Royal College of Surgeons in Ireland Coláiste Ríoga na Máinleá in Éirinn

Infection, Immunity & Inflammation

The Infection and Immunity cluster at RCSI combines studies in the mechanisms of immunity to infection and the role of the immune system in inflammation (both chronic and acute) and autoimmune diseases such as Systemic Lupus Erythrematosus (SLE), with a particular emphasis on the role of the innate immune system in disease.

Emphasis is also placed on the role of the infecting agent in the pathogenesis of disease in terms of its virulence capability in the host environment. Together with basic science research in Molecular Cell Biology and Cellular Immunology, the cluster is involved in Clinical Research to deliver a truly translational approach to understanding the mechanisms underlying the cause and spread disease.

Research in Infection and Immunity spans departmental boundaries at RCSI and draws together investigators from the St. Stephen's Green campus, Beaumont Hospital and Connolly Hospital. Many of its investigators are based in the Department of Cellular and Molecular Therapeutics and the Education and Research Centre, Beaumont, but collaborations within the College extend widely and include the Departments of Pharmacy, Chemistry, Tropical Health and Respiratory Medicine.

Research covers three major areas:

  • Innate Immunity and its role in Autoimmune and Inflammatory disease Research in this area focuses on the role innate immune mechanisms that recognize viral infections play in the initiation and pathology of the autoimmune disease Systemic Lupus Erythrematosus and other inflammatory disorders such as Herpes Simplex Keratitis (HSK). In this context we study the basic mechanisms that are involved and how our understanding of them can be translated into real-world applications, including immunotherapies and diagnostic approaches (and how they can be exploited to target cancer).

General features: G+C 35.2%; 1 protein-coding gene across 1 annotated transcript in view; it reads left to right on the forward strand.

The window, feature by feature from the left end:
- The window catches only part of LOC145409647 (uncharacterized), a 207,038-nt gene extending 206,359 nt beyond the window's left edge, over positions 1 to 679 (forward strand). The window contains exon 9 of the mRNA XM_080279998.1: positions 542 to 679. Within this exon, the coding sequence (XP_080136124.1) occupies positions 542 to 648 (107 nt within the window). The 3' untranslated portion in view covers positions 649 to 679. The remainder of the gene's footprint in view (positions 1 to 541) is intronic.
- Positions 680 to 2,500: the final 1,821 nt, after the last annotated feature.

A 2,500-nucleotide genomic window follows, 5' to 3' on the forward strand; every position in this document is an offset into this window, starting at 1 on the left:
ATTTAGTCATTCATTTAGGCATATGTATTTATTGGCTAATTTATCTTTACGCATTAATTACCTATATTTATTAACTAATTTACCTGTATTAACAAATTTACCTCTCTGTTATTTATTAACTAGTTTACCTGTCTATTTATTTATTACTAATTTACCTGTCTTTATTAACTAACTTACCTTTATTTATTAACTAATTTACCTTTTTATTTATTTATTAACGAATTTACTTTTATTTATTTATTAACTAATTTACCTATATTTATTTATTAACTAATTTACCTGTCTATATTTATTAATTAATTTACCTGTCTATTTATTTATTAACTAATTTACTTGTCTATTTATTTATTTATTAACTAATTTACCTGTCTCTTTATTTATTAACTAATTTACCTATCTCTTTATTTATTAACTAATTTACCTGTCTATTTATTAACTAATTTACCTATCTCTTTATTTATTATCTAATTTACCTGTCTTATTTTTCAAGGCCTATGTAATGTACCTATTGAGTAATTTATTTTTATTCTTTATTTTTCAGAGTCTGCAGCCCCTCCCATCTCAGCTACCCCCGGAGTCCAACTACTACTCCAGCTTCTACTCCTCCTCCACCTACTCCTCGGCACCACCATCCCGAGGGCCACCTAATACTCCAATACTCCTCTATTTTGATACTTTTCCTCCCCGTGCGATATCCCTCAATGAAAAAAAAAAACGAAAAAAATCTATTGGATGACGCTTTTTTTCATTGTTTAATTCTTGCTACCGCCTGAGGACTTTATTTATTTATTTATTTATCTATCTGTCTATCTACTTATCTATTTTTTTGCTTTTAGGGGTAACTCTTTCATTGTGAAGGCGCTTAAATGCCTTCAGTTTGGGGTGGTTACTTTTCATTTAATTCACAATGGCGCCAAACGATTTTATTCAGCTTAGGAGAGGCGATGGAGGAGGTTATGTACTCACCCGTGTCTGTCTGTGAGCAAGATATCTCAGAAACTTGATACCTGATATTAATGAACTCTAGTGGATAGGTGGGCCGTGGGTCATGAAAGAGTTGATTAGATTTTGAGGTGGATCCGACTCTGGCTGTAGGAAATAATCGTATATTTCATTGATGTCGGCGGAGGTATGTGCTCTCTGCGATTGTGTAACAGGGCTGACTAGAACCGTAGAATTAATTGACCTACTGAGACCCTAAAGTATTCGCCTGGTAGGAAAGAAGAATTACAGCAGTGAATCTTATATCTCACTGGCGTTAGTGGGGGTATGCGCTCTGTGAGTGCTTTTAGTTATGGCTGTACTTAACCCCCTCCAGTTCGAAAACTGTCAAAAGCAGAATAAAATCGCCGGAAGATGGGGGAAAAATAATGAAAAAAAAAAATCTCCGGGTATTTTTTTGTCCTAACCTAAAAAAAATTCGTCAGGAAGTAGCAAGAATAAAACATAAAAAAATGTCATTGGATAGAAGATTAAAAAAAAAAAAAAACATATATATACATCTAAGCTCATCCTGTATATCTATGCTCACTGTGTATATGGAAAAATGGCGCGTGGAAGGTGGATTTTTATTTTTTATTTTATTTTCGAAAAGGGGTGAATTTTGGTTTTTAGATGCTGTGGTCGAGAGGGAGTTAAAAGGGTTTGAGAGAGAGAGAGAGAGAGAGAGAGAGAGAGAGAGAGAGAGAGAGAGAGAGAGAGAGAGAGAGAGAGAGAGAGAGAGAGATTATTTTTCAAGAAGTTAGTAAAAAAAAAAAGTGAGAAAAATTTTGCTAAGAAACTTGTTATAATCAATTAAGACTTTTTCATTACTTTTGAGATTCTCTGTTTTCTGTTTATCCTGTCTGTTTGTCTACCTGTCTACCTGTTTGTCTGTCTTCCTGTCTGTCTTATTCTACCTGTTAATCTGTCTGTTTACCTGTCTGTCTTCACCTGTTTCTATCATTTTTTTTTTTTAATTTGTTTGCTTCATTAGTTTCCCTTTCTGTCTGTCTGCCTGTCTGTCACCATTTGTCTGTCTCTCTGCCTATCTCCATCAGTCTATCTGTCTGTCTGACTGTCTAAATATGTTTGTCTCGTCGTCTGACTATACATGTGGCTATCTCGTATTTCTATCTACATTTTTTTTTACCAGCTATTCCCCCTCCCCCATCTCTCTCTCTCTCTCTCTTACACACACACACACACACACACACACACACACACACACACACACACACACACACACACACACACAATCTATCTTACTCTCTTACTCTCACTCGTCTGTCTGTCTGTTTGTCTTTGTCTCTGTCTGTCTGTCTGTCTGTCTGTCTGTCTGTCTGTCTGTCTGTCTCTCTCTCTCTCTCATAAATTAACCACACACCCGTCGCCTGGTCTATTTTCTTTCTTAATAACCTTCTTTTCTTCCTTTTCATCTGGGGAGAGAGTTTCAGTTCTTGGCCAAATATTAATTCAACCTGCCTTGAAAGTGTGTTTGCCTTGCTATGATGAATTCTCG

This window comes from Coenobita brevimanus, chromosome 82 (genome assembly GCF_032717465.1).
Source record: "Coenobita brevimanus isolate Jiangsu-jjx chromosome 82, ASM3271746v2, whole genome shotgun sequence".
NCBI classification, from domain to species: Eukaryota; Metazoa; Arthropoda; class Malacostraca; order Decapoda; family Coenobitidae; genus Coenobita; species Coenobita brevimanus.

• Microbial pathogenesis and antimicrobial resistance Research in this area focuses specifically in the prevalence, epidemiology, pathogenesis and molecular characteristics of antibiotic resistant organisms that cause hospital infections such as Staphylococcus aureus, (including methicillin-resistant S. aureus (MRSA), S. epidermidis and enterobacteriaceae that produce extended spectrum beta-lactamases (ESBL). We are investigating novel decontamination methods and their impact on reducing hospital infections and we are also working closely with the Department of Pharmaceutical and Medicinal Chemistry to develop agents with new modes of action effective against antimicrobial-resistant organisms.
  • Host response to microbial infection Research in this area has important implications for understanding the molecular mechanisms through which the host responds to invadingicroorgamisms. Research focuses on the cardiovascular response to infection and how infection weakens bone and induces bone loss. The goal of this research is to translate our findings to real life disease and use this information to identify novel drug targets rather than over-rely on antibiotics to treat infections.